Posts Tagged ‘church’

Follow the Template

August 17, 2009 Leave a comment

We tell others about Christ, warning everyone and teaching everyone with all the wisdom God has given us. We want to present them to God, perfect in their relationship to Christ.

— Colossians 1:28

My objective never has been to have a large church; it always has been to have a biblical church and a strong church. The growth is up to God.

Not every church is going to be a large church, but every church should be a growing church. On that final day, Jesus is not going to say, “Well done, good and successful servant. By the way, how many numbers were you running?” Rather, He will say, “Well done, good and faithful servant.”

I believe the church exists for three reasons: the exaltation of God, the edification of believers, and the evangelization of the world. Another way to think of it is upward, inward, and outward.

Upward. The church exists for the exaltation of God. This idea may come as a revelation to some people who think they exist to find personal happiness. The Bible says, “Don’t you realize that your body is the temple of the Holy Spirit, who lives in you and was given to you by God? You do not belong to yourself” (1 Corinthians 6:19).

Inward. The church exists for the edification of other believers. The apostle Paul said his goal was not merely to evangelize, but to warn believers, teach them the wisdom God had given him, and present them to God mature in their relationship with Christ (see Colossians 1:28).

Outward. The church is called to evangelize the world, which is the natural outgrowth of exalting God and edifying other believers. Healthy sheep will reproduce themselves.

The church is not to emphasize one of these at the expense of the other or take them out of order. You see, we are not to customize the church. We are to follow the original template Jesus gave us.

This study was prepared by Pastor Greg Laurie of Harvest Christian Fellowship.

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Seeker Sensitive

September 10, 2008 1 comment

Luke 15:1-7Now the tax collectors and “sinners” were all gathering around to hear him. But the Pharisees and the teachers of the law muttered, “This man welcomes sinners and eats with them.” Then Jesus told them this parable: “Suppose one of you has a hundred sheep and loses one of them. Does he not leave the ninety-nine in the open country and go after the lost sheep until he finds it? And when he finds it, he joyfully puts it on his shoulders and goes home. Then he calls his friends and neighbors together and says, ‘Rejoice with me; I have found my lost sheep.’  I tell you that in the same way there will be more rejoicing in heaven over one sinner who repents than over ninety-nine righteous persons who do not need to repent.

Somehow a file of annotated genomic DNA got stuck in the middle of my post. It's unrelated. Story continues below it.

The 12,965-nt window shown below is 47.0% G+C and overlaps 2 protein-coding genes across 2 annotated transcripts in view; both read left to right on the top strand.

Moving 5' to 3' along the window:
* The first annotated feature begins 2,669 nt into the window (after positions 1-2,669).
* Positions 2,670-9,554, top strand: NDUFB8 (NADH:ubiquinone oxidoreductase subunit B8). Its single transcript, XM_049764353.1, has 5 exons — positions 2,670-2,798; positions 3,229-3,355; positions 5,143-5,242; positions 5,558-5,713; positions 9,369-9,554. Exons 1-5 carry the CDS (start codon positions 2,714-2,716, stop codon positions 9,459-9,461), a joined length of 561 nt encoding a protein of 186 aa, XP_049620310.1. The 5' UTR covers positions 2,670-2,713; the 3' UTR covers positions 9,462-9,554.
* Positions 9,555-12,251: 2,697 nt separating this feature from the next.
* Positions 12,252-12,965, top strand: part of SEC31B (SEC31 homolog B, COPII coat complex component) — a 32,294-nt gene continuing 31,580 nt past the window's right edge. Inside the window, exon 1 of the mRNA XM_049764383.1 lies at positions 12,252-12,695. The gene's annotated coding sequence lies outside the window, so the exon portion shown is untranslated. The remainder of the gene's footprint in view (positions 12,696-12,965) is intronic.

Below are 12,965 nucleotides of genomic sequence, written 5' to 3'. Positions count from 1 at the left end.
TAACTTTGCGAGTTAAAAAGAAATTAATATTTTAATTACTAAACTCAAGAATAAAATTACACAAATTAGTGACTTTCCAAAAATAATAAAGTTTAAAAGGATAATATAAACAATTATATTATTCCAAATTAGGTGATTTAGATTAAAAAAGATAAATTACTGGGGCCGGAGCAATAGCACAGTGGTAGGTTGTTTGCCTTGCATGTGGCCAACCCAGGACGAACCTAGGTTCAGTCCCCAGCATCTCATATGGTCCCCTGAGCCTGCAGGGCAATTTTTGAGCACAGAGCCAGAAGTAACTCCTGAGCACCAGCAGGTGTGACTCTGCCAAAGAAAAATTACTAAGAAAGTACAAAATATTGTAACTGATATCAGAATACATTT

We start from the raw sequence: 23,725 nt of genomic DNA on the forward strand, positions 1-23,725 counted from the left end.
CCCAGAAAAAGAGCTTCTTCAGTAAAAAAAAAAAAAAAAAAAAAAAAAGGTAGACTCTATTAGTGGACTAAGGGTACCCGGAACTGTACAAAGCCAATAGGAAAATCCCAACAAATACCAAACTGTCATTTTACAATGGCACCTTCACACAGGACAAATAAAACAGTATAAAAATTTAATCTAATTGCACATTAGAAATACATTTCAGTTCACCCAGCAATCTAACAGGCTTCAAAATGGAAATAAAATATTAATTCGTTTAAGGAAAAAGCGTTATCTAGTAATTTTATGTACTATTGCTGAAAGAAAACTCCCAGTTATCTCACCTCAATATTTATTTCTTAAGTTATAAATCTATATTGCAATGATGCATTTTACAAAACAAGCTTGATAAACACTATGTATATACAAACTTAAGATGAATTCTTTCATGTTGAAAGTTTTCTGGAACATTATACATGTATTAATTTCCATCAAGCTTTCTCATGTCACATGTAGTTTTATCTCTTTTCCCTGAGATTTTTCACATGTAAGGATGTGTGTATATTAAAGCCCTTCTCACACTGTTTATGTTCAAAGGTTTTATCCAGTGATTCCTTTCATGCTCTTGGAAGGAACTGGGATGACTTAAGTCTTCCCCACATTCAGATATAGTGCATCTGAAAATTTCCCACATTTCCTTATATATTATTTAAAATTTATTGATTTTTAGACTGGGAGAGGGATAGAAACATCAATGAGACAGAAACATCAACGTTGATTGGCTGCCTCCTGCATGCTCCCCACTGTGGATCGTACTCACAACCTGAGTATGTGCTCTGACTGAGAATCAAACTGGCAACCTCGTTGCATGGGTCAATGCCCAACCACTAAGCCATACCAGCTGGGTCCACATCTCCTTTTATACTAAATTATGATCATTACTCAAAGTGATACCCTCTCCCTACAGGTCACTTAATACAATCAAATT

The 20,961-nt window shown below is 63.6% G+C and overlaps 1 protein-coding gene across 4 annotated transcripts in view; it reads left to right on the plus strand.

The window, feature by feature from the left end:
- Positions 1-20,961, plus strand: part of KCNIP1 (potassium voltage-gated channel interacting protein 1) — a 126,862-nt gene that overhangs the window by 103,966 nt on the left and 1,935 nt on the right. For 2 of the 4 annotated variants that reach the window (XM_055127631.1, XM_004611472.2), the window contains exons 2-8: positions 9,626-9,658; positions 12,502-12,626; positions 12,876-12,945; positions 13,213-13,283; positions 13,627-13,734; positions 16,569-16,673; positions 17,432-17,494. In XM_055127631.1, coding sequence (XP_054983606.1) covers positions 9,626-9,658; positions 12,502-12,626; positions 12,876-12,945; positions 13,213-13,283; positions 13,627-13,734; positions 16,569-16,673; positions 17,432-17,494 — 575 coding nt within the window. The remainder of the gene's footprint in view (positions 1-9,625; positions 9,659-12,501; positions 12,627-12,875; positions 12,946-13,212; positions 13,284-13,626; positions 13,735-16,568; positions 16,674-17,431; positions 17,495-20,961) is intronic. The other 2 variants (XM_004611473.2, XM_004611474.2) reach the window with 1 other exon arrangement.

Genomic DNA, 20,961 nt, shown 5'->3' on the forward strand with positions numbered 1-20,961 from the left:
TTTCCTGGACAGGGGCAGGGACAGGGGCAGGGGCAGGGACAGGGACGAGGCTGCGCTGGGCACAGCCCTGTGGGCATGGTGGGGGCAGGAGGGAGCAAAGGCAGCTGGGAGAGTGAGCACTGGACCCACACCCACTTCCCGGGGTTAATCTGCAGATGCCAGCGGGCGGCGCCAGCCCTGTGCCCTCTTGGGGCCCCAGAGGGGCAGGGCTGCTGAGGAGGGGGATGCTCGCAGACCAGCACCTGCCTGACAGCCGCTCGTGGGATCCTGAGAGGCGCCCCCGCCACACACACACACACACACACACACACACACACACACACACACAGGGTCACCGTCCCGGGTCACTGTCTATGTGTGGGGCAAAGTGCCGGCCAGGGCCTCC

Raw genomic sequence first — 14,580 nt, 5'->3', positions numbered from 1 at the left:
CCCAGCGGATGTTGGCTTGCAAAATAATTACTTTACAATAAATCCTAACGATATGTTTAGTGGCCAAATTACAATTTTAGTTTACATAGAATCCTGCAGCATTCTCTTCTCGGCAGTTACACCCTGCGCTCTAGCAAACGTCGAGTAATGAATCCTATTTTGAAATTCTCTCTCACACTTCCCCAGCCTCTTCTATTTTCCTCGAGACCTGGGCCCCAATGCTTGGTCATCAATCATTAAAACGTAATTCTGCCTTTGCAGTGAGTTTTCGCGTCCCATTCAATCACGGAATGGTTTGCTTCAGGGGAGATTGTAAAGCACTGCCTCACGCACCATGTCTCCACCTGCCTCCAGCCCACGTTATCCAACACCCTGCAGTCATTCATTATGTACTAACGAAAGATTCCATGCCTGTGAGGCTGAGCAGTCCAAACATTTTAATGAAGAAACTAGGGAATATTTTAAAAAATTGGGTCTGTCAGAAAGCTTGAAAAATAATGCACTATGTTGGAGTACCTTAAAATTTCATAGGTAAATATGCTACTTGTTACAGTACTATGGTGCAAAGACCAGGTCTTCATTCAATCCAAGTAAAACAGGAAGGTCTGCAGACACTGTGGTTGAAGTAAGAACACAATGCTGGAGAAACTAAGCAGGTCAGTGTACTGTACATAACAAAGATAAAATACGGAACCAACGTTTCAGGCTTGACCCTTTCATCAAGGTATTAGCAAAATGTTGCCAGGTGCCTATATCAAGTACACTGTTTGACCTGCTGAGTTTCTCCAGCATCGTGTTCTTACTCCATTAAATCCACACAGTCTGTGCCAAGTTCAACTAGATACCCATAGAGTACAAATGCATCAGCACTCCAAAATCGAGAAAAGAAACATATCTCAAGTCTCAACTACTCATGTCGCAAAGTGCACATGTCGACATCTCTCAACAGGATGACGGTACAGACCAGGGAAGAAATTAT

When Jesus tells this story he is drawing from the Old Testament passage found in Ezekiel 34:11-12  ” ‘For this is what the Sovereign LORD says: I myself will search for my sheep and look after them. As a shepherd looks after his scattered flock when he is with them, so will I look after my sheep. I will rescue them from all the places where they were scattered on a day of clouds and darkness.

This passage makes it clear that God seeks lost sheep. When a sheep goes missing, who seeks who? Does the sheep seek the shepherd? Or the shepherd, the sheep? Obviously it’s the shepherd who seeks the sheep. That’s why David says in Psalm 119:176 I have strayed like a lost sheep. Seek me.

God still seeks lost sheep, he seeks through human beings who share his concern. Those whose concern will outweigh the inconvenience (to put a sheep on your shoulders is heavy, a sheep can be between 70-90lbs.) Who can seek while also carrying responsibility for what they’ve been entrusted (to go seek a sheep, the shepherd would need undersheperds to assist with the 99.)

Cool story, when Muhammad ed-Deeb found the Dead Sea Scrolls in Qumran Cave I, he was a shepherd boy looking for a lost sheep. He counted his sheep and when he discovered that he was missing one, he left the 55 with two undershepherds and then in his search found the Dead Sea Scrolls, probably the greatest impact of any archeological discovery on Biblical study.

Who embrace the joy of finding the lost. (Some of those listening to Jesus would know the joy of finding lost lamb after searching like mad in the dangerous wilderness.)

I find it interesting that Jesus said that it brings more rejoicing in heaven over one sinner who repents than over ninety-nine righteous persons who do not need to repent. The question is, how many people don’t need repentance? The righteousness who need no repentance only exist in their own mind.
This has me thinking, what does it really mean to be seeker sensitive?

Is ‘seeker sensitive’ being attentive to visitors and guests who come to our church on Sunday? Or does it mean that we tune in our hearts to heaven everyday? Being receptive and responsive to the great SEEKER and His prompts to join Him. Today I want to be seeker-sensitive; to be aware and perceptive of what the SEEKER is up to. God invites me to co-labor with him, be a co-seeker in finding the lost sheep.

This requires that: I share his concern. To be disturbed in my soul for another person. That I realize the gravity of the person’s need. I am willing pay the cost of inconvenince. To share in God’s concern and seek with him will cost me personal time, money, sleep, reputation…what else will it cost me? If I share his concern and join in the seeking then I will get to share in the joy when one person is found.

It helps me to remember that there is not one person on the planet who God is not already pursuing. God is at work in every life. We just have to be sensitive to the SEEKER and find out how he’s working.  

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